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Re: Connection function

From: Adrian Klaver <adrian(dot)klaver(at)gmail(dot)com>
To: Bill House <wch-tech(at)house-grp(dot)net>
Cc: psycopg(at)postgresql(dot)org
Subject: Re: Connection function
Date: 2012-03-25 19:12:32
Message-ID: (view raw, whole thread or download thread mbox)
Lists: psycopg
On 03/25/2012 08:14 AM, Bill House wrote:
> On 03/24/2012 08:25 PM, Adrian Klaver wrote:
>> On 03/24/2012 05:03 PM, Bill House wrote:
>>> Hello all,
>>> I am very new to postgresql and python, but I have written a function to
>>> retrieve some admin data from the server.
>>> I think this is more of a python question rather than a psycopg2
>>> question, but the context is psycopg2.
>>> I was wondering if this is the right place to post it and ask for a
>>> critique?
>> I would say yes, though I am not sure what the question is:)?
>>> Thanks,
>>> Bill
> Thanks,
> Sometimes it is helpful to know how many records one is working with.
>  From my reading in the psycopg2 documentation (2.4.4) and
> experimentation, I think that this information is only available if one
> uses an unnamed cursor (in which case all the data will have been
> fetched to the client) or with an named cursor (but only after all the
> data has been fetched).
> If there is a large amount of data, this may be problematic.
> Am I wrong about this?  If so, please let me know.

See comments in line.

> Anyway, the way I approached this issue was to count the records I was
> interested in and return the value.
> The code below works.
> I am interested in a critique of it from more experienced persons.  Are
> there more elegant or efficient ways to do what I have done?
> In particular, I am interested in:
>      1) the python string substitution technique I used

That works, though it also possible to use dictionaries for the Psycopg 
strings see here:

I find the dict form easier to use for many parameters because it is 
self documenting.

The rest of the string substitution seems to be tied to using exec which 
I do not think is necessary, see below for more.

>      2) the choice of the postgresql source of data I was seeking (the
> record count)
>      3) if there was an existing function I overlooked which does the
> same thing (in psycopg2 or postgresql)
> Regarding # 2 above, I had been relying on the table:
> pg_stat_user_tables and the n_live_tup value.  This item has shown the
> correct count for many days.  Today, after updating my machines and
> rebooting, the count is 0 and I am not really sure why.  Records are
> still there; and even though I have selected data from the database, the
> count is still 0.

The above are system tables/views used by the statistics mechanism of 
Postgres. For a starting point on this look at:

Short version running Analyze will repopulate the tables.

> So I took the more direct but time consuming approach of just counting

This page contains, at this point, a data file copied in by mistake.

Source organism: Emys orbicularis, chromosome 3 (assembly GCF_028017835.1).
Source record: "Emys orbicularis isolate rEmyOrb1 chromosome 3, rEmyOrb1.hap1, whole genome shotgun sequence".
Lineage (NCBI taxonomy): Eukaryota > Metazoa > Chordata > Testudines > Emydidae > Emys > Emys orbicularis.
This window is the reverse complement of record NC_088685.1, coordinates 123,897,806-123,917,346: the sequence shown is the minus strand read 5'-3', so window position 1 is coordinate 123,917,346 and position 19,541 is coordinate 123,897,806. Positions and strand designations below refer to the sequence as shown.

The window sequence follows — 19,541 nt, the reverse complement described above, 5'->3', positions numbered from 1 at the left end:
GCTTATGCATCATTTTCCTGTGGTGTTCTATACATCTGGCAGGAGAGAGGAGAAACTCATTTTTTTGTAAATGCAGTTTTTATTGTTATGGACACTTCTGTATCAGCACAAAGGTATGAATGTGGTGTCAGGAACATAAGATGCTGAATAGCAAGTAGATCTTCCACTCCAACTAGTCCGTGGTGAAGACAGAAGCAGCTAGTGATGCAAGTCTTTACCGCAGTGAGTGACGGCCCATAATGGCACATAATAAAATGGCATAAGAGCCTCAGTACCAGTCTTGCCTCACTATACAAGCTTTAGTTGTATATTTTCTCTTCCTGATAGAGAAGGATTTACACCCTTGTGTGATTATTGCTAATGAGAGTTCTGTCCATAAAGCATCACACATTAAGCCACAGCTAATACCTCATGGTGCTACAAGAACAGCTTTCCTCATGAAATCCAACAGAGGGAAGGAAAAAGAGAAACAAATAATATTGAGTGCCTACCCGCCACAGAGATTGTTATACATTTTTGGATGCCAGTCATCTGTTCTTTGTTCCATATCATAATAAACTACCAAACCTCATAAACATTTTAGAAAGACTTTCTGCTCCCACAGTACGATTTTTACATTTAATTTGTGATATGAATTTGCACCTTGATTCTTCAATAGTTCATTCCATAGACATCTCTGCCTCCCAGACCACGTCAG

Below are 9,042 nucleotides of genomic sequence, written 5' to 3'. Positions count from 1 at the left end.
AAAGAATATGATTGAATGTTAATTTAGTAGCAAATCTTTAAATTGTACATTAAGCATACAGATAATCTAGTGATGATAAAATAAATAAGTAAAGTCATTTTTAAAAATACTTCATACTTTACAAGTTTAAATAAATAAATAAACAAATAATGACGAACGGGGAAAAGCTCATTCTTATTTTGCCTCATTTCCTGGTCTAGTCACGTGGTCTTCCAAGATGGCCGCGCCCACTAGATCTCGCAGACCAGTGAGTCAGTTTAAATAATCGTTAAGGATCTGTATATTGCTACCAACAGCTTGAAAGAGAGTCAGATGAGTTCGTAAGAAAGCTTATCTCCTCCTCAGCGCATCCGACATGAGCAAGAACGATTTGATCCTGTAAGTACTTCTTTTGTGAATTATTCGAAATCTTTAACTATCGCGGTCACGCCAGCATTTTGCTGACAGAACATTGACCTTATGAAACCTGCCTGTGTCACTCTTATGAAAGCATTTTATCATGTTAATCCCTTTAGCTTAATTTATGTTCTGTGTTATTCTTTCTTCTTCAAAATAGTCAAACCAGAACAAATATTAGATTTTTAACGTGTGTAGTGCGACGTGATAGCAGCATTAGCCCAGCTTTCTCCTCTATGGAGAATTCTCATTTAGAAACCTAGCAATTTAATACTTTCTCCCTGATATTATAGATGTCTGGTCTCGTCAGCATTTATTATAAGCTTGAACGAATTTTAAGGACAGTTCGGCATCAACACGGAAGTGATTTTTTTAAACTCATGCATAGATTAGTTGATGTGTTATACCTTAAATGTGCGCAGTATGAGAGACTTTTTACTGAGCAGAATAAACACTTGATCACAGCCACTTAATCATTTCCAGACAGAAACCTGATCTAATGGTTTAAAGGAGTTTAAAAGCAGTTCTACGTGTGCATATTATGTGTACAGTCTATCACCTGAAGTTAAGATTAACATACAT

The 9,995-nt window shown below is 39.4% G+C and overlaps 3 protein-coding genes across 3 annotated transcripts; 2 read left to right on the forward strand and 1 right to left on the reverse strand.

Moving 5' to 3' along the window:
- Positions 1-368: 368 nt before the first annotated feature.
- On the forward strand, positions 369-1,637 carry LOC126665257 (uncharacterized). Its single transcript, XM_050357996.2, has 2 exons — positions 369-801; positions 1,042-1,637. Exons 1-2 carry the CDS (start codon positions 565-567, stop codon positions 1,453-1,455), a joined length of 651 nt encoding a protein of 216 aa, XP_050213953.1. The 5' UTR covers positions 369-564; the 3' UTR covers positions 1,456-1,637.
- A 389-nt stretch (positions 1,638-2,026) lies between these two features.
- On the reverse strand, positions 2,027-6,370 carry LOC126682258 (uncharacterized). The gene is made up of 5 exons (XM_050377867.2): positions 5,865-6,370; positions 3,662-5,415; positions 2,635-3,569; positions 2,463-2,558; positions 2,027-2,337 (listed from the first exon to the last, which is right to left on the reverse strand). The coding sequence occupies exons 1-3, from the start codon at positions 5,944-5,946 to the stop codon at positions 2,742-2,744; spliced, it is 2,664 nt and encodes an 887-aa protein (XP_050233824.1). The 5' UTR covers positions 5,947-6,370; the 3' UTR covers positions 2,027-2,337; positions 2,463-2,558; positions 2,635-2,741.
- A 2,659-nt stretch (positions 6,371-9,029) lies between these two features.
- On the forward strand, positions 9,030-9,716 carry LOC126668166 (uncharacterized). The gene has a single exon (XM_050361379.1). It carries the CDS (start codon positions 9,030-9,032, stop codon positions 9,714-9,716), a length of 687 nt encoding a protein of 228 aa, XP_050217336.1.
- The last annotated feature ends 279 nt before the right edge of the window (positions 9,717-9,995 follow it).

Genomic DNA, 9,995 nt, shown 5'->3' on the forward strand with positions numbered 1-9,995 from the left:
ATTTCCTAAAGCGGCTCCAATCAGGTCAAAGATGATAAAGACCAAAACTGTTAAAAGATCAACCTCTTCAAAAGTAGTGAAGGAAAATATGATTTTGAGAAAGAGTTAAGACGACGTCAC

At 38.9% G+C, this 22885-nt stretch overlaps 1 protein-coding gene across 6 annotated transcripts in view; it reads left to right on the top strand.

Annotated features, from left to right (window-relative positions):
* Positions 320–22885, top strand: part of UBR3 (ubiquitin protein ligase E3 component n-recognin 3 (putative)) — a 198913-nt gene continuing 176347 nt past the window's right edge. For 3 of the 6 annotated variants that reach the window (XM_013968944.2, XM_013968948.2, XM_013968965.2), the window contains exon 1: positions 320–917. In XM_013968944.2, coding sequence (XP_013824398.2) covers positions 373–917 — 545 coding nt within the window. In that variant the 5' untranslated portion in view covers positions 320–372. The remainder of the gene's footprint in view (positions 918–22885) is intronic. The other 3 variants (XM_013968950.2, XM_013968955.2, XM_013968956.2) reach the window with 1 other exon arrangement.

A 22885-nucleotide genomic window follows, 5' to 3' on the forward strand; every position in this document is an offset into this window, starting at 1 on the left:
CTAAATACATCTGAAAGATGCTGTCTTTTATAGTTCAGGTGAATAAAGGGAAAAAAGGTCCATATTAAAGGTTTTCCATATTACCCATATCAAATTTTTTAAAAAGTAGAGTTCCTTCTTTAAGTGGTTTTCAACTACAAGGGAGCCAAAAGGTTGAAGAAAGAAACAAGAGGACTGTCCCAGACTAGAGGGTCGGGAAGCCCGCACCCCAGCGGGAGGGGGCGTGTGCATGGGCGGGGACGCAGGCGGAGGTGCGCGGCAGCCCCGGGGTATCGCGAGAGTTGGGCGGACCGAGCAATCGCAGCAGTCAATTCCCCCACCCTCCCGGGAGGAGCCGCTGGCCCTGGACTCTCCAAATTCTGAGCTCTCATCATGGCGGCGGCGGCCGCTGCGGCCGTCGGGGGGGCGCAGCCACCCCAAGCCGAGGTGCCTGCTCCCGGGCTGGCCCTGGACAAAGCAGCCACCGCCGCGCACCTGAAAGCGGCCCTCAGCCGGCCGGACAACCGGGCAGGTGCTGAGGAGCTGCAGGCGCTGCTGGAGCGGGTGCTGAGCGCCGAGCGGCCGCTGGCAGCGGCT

> the records in the table.

That is the only way to get a 'true' count due to the MVCC nature of 
Postgres. There has been a recent optimization of that, but I cannot 
remember what version of Postgres has it.

> This will be better anyway because many times one will not be selecting
> all the records in a table, so this function can be expanded to include
> a parameter for the selection criteria so that that identical criteria
> may be used again in the work portion of any operation.
> Thanks in advance for your input.
> Bill
> code (indent 2):
> -------------------------------------------------------
> #!/usr/bin/python
> #
> # A program to illustrate the methods of creating or supplying runtime
> variables
> # to functions using psycopg2 functions
> import sys
> import os
> import psycopg2
> import psycopg2.extras
> import psycopg2.extensions
> #for string generator
> import string
> import random
> con = None
> def gen_random_str(str_len):
>    """generates a random string str_len long -
>    randomly chooses and assembles a number of characters from the digits
> and the upper and lower case alphabet """
>    rand_str = ''.join(random.choice(string.ascii_uppercase +
> string.digits + string.ascii_lowercase) for x in range(str_len))
>    return rand_str
> def rec_cnt_func(conn, table_name):
>    """Count the records selected from the table, right now all of them"""
>    #Generate a random string to use as a curson name (short right now for
> debugging purposes)
>    #The commands following will use this string
>    rand_curs_name = gen_random_str(3)
>    #Substitute data into a command string and execute
>    #create the cursor
>    exec "%s = conn.cursor(cursor_factory=psycopg2.extras.DictCursor)" %
> (rand_curs_name,)
>    #count the records in the table
>    exec "%s.execute(\"SELECT COUNT (*) FROM %s;\")" % (rand_curs_name,
> table_name)

Not sure why you are using exec? Why not?:

cur = 

Same for below.

>    #fetch the data
>    exec "row = %s.fetchone()" % (rand_curs_name,)
>    #All done now, throw the cursor away
>    exec "%s.close()" % (rand_curs_name,)
>    #return the data to the calling program
>    return row[0]
> def main():
>    #supply your connection string here
>    current_dsn = "host=xx"
>    try:
>      con = psycopg2.connect(current_dsn)
>      #supply your table name here
>      table_name_in = "xxxx"
>      #Call the function which will retrieve the data from postgresql
>      rec_cnt_val = rec_cnt_func(con, table_name_in)
>      #print the formatted data in an informative way
>      print "Records in table: {}: {:>  20,}".format(table_name_in,
> rec_cnt_val)
>    except psycopg2.DatabaseError, e:
>      print "psycopg2 reports error: {}".format(e)
>      sys.exit(1)
>    finally:
>      if con:
>        con.close()
>      return
> if __name__ == '__main__':
>    main()
> -----------------------------------------------------
> end code

Adrian Klaver

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